Tuesday, November 23, 2010

The reference... VIII

Moribund Records varies greatly with regards to the quality of the bands on the label’s roster, and with individual releases. There are some stellar acts on Moribund Records (Ayat), as well as some absolute turkeys (Satan’s Host). A band that caught my eye, and ear, a couple of years ago is the duo known as Empire Auriga with their debut full-length album Auriga Dying.

Playing a dreamy, droning form of black metal with interesting compositions incorporating industrial and ambient elements, I reviewed the album for Live 4 Metal, and I also interviewed band mastermind Boethius.

Besides the band’s name, there are interesting astronomical references appearing on the two versions of the album’s artwork. Auriga Dying first appeared in a self-released form prior to a formal release from Moribund Records. Both versions of cover art depict different deep sky objects.

First of all, Auriga is a prominent constellation visible from the Northern Hemisphere during late autumn and winter. Below is a Sky Dome chart of the Northern Hemisphere sky as seen in the late evening in mid to late November, and Auriga is very easy to find.





The Charioteer, Auriga contains one of the brightest stars in the sky, Capella, or Alpha Aurigae. Besides being bright, Capella is also a well-studied example of a multiple star system, consisting of two sets of binary stars orbiting a common center of mass. In other words, two pairs, or four total stars, make up the Capella system.

Two other stars of interest, both easily visible to the naked eye, are within Auriga. Beta Tauri (El Nath) is actually shared with the nearby constellation Taurus (see map above), but is otherwise nondescript. Of more interest is the unusual variable star Epsilon Aurigae.



Epsilon Aurigae was first noticed in the 19th century as a very long period variable star. The star is a normal, run of the mill blue white star larger and more luminous than the Sun. However, inexplicably, the star dims by an order of apparent visual magnitude for a couple of years at a time once every approximately 27 years. The history behind the study of this star is a fascinating one, and can be referenced in the October 2009 issue of Astronomy Magazine, which provides a nice summary.

To make a very long story short, the star is actually being eclipsed by an enormous disk of dusty material in orbit about the star. The disk itself has a hole, sort of like a doughnut, that’s been cleared of material by a very tight binary star system. The following graphic from the article summarizes the situation quite nicely.



Essentially, Epsilon Aurigae is a triple star system with two of the stars locked in a tight orbit while surrounded by a dusty disk of material left over from the binary system’s formation. This binary system, in turn, is in orbit around the blue white primary star. A strange, rather unique, and yet beautiful system as the following artist’s conception illustrates.



The first version of the artwork for Auriga Dying appears to be a fictionalized composite of two different, unrelated elements, a globular cluster and wisps of what appears to be reflection nebulae in the foreground.



A globular cluster is a huge agglomeration of stars, all approximately the same age, arranged into a spherical volume a few tens of light years across. The number of stars contained within this relatively small volume is staggering, on the order of several hundred thousand to upwards of a million in some examples. For comparison, the number of stars contained within an equal volume centered on the Sun is only a couple of hundred. We live in a relatively sparse, quiet neighborhood (this is a good thing), but just imagine what the sky would appear as from the outskirts, or from the interior of a globular cluster.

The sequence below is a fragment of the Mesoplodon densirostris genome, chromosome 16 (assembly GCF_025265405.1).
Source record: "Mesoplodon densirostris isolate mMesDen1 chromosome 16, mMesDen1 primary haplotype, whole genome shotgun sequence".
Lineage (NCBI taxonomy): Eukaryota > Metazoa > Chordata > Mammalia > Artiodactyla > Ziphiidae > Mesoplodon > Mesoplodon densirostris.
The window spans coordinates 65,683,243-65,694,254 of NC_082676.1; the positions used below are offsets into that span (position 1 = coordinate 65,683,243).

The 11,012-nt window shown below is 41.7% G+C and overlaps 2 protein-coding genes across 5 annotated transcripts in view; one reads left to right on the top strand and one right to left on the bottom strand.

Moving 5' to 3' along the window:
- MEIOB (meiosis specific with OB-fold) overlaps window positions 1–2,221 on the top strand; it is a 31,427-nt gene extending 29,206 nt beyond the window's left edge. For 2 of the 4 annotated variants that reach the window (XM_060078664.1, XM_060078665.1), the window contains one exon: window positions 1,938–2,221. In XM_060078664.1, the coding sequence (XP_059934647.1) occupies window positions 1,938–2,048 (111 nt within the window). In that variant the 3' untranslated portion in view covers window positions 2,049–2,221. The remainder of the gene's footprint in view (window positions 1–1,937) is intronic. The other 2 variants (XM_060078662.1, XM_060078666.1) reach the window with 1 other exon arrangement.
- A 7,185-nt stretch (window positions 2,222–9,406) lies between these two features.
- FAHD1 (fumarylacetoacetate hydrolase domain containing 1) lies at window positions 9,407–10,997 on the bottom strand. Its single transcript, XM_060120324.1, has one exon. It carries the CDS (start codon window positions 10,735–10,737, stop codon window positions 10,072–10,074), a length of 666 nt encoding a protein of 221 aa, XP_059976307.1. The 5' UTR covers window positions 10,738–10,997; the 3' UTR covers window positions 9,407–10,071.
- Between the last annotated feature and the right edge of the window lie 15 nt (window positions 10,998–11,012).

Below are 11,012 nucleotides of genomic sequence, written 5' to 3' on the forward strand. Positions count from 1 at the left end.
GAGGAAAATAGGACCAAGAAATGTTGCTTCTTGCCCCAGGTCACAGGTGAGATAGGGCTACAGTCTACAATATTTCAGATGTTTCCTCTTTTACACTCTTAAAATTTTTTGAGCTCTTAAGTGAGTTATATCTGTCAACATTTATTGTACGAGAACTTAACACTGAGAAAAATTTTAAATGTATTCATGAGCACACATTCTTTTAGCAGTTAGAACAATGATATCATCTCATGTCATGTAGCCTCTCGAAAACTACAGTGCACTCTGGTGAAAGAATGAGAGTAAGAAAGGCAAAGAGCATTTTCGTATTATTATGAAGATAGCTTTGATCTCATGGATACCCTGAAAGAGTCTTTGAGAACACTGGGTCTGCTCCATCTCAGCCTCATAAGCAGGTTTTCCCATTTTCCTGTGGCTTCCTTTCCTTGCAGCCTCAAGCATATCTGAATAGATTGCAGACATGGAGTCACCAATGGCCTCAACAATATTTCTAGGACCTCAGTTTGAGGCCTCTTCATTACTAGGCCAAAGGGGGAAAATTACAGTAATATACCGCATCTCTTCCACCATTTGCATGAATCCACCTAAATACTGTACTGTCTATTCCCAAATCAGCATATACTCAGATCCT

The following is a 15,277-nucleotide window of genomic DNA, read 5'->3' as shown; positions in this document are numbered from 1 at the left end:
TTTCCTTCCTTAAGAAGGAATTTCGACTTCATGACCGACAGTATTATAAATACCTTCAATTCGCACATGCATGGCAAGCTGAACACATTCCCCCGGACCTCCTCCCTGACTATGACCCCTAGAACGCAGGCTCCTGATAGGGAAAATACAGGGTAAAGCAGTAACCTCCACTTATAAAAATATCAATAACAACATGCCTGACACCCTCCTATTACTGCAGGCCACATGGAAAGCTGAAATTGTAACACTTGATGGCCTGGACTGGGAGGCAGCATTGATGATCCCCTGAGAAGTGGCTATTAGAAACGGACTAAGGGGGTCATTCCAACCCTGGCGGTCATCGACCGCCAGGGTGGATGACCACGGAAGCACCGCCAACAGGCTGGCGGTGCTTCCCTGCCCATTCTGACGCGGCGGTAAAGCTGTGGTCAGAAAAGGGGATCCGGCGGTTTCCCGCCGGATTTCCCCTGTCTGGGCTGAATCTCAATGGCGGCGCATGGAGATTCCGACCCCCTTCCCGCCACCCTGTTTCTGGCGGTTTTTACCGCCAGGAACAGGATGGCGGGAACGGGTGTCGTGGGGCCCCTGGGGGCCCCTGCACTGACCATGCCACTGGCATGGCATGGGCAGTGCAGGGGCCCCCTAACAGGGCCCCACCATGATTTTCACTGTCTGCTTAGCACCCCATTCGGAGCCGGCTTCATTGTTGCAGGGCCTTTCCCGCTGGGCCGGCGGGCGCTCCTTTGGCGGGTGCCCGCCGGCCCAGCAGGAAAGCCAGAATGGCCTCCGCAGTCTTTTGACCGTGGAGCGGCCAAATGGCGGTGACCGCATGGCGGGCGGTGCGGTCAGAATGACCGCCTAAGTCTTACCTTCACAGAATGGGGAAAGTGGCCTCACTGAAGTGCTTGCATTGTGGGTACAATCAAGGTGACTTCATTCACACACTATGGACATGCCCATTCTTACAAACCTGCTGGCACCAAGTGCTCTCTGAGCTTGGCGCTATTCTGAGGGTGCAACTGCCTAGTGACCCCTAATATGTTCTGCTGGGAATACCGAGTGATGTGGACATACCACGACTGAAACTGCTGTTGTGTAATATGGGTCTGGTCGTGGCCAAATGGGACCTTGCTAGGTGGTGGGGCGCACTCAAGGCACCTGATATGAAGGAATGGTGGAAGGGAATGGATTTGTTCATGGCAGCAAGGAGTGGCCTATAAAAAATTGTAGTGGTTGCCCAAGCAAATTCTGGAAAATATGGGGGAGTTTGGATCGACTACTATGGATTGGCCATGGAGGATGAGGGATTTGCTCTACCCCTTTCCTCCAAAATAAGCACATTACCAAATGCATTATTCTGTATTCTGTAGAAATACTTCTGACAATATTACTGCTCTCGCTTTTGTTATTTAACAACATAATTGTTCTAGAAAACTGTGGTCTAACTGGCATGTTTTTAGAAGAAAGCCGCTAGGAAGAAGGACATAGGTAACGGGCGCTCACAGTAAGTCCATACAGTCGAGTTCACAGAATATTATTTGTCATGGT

Globular clusters are old systems, dating back to the formation of galaxies. Typically, globular clusters are arranged in a roughly spherical halo surrounding the center of galaxies. Each is orbiting the galaxy’s center. In the case of the Milky Way, there are several tens of globular clusters orbiting the galactic center with orbital radii typically extending to tens of thousands of light years.



The globular cluster depicted on Auriga Dying appears to be a retouched photo of M79, but I’m not certain.



As mentioned, any reflection nebulae would appear in the foreground of such an object, as the nearest globular cluster is over 10,000 light years from the Sun. The constellation of Auriga is relatively sparse with regards to interesting objects, however, and does not contain any globular clusters.

Moribund Records’ release of the album depicts the emission nebula IC 405 within Auriga, on the cover (false color). A relatively dim example of both emission and reflection nebulae, IC 405 is not very noteworthy, or interesting through even a modest telescope, appearing as a dim splotch of nebulosity surrounding the bright young star AE Aurigae.





For you geeks out there, the U.S.S. Auriga is the doomed starship (famously captained by Dan Hedaya) in Alien: Resurrection, and the warlike aliens depicted in the classic Star Trek: TOS episode “Friday’s Child” are referred to as Capellans (it’s not known whether Julie Newmar is a typical female of the species, though).

Apparently, Empire Auriga are gearing up for a new release…

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